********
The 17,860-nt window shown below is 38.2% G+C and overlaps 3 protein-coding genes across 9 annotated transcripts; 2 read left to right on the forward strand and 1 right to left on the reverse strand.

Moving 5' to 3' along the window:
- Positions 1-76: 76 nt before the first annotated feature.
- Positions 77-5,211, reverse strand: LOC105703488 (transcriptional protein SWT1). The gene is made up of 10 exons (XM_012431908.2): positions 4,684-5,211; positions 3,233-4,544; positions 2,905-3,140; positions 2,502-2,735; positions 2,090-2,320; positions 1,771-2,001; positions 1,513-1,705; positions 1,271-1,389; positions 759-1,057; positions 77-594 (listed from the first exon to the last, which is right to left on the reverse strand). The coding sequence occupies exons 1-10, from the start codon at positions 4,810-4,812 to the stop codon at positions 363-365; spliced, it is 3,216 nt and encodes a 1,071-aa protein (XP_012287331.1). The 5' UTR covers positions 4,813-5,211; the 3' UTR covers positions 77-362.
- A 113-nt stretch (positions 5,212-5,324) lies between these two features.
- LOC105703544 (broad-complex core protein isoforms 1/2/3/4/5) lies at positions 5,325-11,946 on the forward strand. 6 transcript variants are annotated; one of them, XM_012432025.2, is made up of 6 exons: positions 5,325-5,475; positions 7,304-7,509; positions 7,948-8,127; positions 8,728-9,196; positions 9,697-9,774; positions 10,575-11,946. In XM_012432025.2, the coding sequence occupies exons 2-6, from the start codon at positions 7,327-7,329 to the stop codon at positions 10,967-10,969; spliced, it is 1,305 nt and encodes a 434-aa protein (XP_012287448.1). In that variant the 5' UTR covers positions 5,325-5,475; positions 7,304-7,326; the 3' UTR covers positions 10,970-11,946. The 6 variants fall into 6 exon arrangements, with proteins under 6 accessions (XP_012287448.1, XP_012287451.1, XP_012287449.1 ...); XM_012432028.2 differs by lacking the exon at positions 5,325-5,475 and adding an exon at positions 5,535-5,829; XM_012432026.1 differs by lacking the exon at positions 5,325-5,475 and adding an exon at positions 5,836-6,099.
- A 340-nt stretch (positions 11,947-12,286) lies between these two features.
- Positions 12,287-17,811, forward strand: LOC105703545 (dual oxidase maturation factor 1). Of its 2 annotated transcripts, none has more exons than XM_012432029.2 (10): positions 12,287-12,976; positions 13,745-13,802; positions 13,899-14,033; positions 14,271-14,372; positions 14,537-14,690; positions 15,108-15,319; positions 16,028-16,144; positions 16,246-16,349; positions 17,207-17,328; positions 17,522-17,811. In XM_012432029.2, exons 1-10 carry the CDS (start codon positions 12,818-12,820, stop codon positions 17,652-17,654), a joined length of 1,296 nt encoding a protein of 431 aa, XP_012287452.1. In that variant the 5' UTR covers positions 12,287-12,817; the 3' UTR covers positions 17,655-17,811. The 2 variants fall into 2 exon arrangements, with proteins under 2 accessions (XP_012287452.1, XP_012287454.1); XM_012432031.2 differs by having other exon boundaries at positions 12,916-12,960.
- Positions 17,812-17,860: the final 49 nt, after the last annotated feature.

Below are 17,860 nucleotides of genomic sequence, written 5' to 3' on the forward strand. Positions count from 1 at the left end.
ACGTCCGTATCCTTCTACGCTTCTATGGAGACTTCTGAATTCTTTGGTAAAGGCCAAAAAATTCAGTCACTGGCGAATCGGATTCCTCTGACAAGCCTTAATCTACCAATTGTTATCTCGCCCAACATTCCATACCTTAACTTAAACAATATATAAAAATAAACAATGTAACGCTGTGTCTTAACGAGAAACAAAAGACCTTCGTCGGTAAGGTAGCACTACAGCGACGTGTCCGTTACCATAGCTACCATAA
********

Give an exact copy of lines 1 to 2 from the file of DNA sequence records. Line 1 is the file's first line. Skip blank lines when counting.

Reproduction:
The 17,860-nt window shown below is 38.2% G+C and overlaps 3 protein-coding genes across 9 annotated transcripts; 2 read left to right on the forward strand and 1 right to left on the reverse strand.

Moving 5' to 3' along the window: